Taxicab medallions, which in many cities are required in order to operate a cab, were once highly coveted assets with a strictly controlled supply, trading in a transparent, reliable market.
Then Uber and Lyft sledgehammered the taxi market open and the value of a medallion went into free fall. At its peak in 2014, a taxi medallion in New York, for example, went for $1.3 million; now it sells for less than half that amount.
It has been good news for passengers, who are now spoiled for choice, and for would-be drivers, who face lower barriers to entry, but bad news for medallion owners and their creditors. Some independent owners are underwater on their three-year medallion loans, which makes it challenging, if not impossible, to refinance. And former cabbies have been lured away by the new ride-hailing services, in some cases leaving fleets of yellow cabs to sit idle, hurting cash flow for corporate owners.
With some taxi firms and drivers struggling to repay their loans, banks with medallion loans on their books are taking steps to minimize their losses. New York-based Medallion Financial, which specializes in medallion financing, is diversifying into other businesses, while other banks are increasing their reserves, restructuring delinquent loans, reselling or leasing out foreclosed medallions, or looking to exit the business entirely.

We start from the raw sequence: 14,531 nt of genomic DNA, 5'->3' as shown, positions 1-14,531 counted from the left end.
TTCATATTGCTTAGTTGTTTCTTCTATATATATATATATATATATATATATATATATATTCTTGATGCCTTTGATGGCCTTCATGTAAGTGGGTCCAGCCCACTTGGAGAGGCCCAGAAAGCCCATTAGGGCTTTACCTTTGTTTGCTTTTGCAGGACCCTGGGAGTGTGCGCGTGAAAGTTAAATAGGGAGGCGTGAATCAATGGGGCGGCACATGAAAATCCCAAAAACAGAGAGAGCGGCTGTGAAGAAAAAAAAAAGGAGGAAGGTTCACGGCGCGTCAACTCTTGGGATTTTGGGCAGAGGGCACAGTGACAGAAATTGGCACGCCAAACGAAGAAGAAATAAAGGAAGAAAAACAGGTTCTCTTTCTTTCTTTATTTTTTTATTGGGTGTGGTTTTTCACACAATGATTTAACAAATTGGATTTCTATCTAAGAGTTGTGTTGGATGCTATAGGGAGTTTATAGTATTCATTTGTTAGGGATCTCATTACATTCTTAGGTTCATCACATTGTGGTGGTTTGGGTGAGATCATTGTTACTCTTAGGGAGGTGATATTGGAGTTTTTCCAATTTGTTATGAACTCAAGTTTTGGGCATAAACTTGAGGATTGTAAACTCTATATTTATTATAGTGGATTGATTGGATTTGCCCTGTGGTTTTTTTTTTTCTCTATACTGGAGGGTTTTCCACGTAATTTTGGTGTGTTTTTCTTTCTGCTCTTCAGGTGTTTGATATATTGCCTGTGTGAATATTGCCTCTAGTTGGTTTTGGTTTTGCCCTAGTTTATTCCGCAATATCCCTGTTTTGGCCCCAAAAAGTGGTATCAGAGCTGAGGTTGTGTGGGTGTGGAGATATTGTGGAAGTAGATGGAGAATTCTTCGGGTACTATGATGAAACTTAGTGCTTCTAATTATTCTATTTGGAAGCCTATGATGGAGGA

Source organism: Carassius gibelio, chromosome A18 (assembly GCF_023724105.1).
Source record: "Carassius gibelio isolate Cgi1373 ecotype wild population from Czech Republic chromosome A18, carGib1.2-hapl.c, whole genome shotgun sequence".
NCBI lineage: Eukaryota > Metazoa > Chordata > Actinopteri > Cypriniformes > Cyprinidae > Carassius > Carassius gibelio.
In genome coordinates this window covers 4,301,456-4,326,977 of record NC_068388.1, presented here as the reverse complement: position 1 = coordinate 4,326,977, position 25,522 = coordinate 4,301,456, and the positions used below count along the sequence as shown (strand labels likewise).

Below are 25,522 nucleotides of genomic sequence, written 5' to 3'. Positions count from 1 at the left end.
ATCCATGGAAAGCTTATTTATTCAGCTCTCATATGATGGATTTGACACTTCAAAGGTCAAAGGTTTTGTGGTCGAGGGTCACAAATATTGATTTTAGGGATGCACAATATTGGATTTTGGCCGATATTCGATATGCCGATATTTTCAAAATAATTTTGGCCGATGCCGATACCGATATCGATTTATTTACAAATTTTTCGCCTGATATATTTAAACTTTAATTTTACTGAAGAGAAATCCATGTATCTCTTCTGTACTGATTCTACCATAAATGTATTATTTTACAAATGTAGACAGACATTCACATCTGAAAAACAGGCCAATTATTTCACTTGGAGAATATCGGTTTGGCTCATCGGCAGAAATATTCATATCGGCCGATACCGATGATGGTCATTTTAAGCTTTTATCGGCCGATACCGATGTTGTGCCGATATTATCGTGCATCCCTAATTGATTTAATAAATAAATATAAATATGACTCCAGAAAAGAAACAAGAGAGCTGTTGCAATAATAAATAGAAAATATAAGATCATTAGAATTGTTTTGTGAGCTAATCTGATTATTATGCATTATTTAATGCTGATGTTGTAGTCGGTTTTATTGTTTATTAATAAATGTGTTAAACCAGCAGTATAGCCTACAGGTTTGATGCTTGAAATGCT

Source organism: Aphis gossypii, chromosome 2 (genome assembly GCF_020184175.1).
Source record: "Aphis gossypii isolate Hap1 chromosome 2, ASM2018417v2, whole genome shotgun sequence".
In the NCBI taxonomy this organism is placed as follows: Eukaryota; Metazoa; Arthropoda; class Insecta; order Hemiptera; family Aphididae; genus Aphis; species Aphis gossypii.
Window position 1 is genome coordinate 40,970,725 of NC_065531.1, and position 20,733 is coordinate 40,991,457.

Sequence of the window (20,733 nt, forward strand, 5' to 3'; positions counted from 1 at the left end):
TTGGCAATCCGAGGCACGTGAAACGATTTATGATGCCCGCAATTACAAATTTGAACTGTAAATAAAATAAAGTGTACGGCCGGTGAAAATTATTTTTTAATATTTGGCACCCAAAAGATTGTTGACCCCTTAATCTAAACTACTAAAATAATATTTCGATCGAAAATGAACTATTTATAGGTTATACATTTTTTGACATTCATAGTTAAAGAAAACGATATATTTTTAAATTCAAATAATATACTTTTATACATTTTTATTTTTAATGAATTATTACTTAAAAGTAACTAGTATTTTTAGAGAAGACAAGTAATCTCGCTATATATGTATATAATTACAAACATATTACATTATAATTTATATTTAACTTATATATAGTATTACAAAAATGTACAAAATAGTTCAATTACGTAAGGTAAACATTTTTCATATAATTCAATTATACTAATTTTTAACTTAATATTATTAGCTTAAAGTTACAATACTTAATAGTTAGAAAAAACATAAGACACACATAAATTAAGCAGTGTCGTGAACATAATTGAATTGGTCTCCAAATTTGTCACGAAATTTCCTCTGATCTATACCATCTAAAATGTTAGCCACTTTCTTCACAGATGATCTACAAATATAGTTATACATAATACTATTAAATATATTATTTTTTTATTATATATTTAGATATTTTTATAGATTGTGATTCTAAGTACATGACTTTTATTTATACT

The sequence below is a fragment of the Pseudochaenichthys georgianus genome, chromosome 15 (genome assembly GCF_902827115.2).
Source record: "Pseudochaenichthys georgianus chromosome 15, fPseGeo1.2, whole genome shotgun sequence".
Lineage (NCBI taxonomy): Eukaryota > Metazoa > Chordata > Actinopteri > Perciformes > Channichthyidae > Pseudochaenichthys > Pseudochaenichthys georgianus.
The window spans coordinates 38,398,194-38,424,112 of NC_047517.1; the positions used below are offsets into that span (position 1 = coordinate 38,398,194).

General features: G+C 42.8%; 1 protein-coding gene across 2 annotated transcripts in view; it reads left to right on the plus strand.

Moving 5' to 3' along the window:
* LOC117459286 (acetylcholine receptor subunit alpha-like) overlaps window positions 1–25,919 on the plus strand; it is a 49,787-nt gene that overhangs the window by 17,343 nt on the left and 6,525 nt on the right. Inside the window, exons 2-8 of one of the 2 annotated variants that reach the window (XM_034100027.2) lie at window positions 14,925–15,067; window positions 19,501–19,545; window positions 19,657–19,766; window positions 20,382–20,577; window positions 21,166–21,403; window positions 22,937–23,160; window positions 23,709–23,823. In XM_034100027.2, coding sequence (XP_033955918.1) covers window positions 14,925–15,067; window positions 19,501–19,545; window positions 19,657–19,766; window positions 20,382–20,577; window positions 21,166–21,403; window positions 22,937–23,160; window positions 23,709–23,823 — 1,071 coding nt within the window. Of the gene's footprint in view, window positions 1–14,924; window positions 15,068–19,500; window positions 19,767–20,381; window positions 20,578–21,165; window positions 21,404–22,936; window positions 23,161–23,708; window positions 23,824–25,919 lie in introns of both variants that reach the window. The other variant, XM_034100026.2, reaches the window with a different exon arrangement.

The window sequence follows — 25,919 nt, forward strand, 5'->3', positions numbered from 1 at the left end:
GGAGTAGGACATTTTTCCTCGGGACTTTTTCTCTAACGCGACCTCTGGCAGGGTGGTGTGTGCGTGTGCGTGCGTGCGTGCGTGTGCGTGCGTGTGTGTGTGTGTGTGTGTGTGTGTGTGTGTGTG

The good news for most banks in the medallion-lending business is that the portfolios aren't large enough to cause too much damage.
Capital One Financial saw its revenue in the first quarter of 2016 increase 14% from the same period last year, even as it boosted its reserves for taxi medallion and energy loans. Signature Bank in New York reported a record profit in the first quarter even though nonaccrual loans — most of which were medallion loans — more than tripled in the first quarter from a year earlier, to $105 million.
Still, the continued deterioration of banks' medallion portfolios was a primary topic of conversation during several banks' first-quarter earnings calls. Signature executives were bombarded with questions, to the exasperation of Chief Executive Joseph DePaolo, who wondered aloud why analysts weren't discussing the bank's impressive loan growth.
Alex Twerdahl, an analyst at Sandler O'Neill, said the sudden weakness in banks' medallion portfolios is the result of a rapid increase in medallion values in the years following the financial crisis.
"There never had been any losses on medallion loans. And therefore there were banks that came into the market starved for loan growth, and grew their portfolios very rapidly," he said. "There were reckless things going on. There was a bubble—there's no question about it."
Signature has roughly $763 million of medallion loans outstanding in New York and Chicago. Most are still performing, but rising delinquencies in the portfolio forced the bank to set aside $19.8 million for loan losses in the first quarter, up from $7.8 million a year earlier. Nonaccrual loans are now equal to 0.42% of all loans, up from 0.14% in last year's first quarter.